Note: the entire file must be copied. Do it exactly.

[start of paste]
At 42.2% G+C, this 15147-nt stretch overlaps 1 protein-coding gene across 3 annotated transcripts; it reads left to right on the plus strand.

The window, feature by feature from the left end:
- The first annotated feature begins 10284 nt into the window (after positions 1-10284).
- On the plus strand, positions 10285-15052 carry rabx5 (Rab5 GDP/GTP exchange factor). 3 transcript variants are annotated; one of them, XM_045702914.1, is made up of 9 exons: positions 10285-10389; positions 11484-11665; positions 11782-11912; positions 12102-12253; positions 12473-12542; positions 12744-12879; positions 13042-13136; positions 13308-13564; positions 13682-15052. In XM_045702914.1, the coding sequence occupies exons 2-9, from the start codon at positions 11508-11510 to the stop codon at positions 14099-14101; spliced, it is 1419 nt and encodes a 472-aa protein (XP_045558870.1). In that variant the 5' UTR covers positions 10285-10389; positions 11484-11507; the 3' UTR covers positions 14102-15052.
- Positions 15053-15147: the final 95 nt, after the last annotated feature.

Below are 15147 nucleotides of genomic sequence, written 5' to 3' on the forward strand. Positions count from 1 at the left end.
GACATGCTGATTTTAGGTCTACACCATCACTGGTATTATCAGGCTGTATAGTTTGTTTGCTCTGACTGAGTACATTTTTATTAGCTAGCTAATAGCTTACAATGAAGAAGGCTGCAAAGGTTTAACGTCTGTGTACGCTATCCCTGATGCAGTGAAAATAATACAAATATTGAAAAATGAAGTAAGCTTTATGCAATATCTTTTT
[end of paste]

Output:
At 42.2% G+C, this 15147-nt stretch overlaps 1 protein-coding gene across 3 annotated transcripts; it reads left to right on the plus strand.

The window, feature by feature from the left end:
- The first annotated feature begins 10284 nt into the window (after positions 1-10284).
- On the plus strand, positions 10285-15052 carry rabx5 (Rab5 GDP/GTP exchange factor). 3 transcript variants are annotated; one of them, XM_045702914.1, is made up of 9 exons: positions 10285-10389; positions 11484-11665; positions 11782-11912; positions 12102-12253; positions 12473-12542; positions 12744-12879; positions 13042-13136; positions 13308-13564; positions 13682-15052. In XM_045702914.1, the coding sequence occupies exons 2-9, from the start codon at positions 11508-11510 to the stop codon at positions 14099-14101; spliced, it is 1419 nt and encodes a 472-aa protein (XP_045558870.1). In that variant the 5' UTR covers positions 10285-10389; positions 11484-11507; the 3' UTR covers positions 14102-15052.
- Positions 15053-15147: the final 95 nt, after the last annotated feature.

Below are 15147 nucleotides of genomic sequence, written 5' to 3' on the forward strand. Positions count from 1 at the left end.
GACATGCTGATTTTAGGTCTACACCATCACTGGTATTATCAGGCTGTATAGTTTGTTTGCTCTGACTGAGTACATTTTTATTAGCTAGCTAATAGCTTACAATGAAGAAGGCTGCAAAGGTTTAACGTCTGTGTACGCTATCCCTGATGCAGTGAAAATAATACAAATATTGAAAAATGAAGTAAGCTTTATGCAATATCTTTTT